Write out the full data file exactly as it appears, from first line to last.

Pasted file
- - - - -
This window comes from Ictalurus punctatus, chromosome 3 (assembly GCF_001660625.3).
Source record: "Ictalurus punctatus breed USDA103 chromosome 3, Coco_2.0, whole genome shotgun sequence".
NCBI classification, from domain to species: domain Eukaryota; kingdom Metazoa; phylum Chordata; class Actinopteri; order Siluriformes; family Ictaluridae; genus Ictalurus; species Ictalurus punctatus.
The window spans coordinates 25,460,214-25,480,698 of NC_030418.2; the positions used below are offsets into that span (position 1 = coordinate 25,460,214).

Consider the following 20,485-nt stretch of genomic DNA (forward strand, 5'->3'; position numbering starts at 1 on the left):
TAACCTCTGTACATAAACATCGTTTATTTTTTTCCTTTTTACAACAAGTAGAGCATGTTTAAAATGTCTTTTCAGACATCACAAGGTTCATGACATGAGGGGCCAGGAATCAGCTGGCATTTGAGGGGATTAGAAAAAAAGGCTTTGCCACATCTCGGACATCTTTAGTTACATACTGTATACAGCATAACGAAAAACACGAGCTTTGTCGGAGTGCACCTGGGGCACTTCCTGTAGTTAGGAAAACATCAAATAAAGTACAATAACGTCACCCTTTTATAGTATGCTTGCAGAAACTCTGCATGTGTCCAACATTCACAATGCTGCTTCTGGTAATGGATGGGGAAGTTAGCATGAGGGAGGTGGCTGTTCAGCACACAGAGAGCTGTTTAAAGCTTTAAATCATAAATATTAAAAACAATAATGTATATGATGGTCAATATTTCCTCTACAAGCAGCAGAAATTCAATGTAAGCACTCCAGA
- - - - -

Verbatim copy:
This window comes from Ictalurus punctatus, chromosome 3 (assembly GCF_001660625.3).
Source record: "Ictalurus punctatus breed USDA103 chromosome 3, Coco_2.0, whole genome shotgun sequence".
NCBI classification, from domain to species: domain Eukaryota; kingdom Metazoa; phylum Chordata; class Actinopteri; order Siluriformes; family Ictaluridae; genus Ictalurus; species Ictalurus punctatus.
The window spans coordinates 25,460,214-25,480,698 of NC_030418.2; the positions used below are offsets into that span (position 1 = coordinate 25,460,214).

Consider the following 20,485-nt stretch of genomic DNA (forward strand, 5'->3'; position numbering starts at 1 on the left):
TAACCTCTGTACATAAACATCGTTTATTTTTTTCCTTTTTACAACAAGTAGAGCATGTTTAAAATGTCTTTTCAGACATCACAAGGTTCATGACATGAGGGGCCAGGAATCAGCTGGCATTTGAGGGGATTAGAAAAAAAGGCTTTGCCACATCTCGGACATCTTTAGTTACATACTGTATACAGCATAACGAAAAACACGAGCTTTGTCGGAGTGCACCTGGGGCACTTCCTGTAGTTAGGAAAACATCAAATAAAGTACAATAACGTCACCCTTTTATAGTATGCTTGCAGAAACTCTGCATGTGTCCAACATTCACAATGCTGCTTCTGGTAATGGATGGGGAAGTTAGCATGAGGGAGGTGGCTGTTCAGCACACAGAGAGCTGTTTAAAGCTTTAAATCATAAATATTAAAAACAATAATGTATATGATGGTCAATATTTCCTCTACAAGCAGCAGAAATTCAATGTAAGCACTCCAGA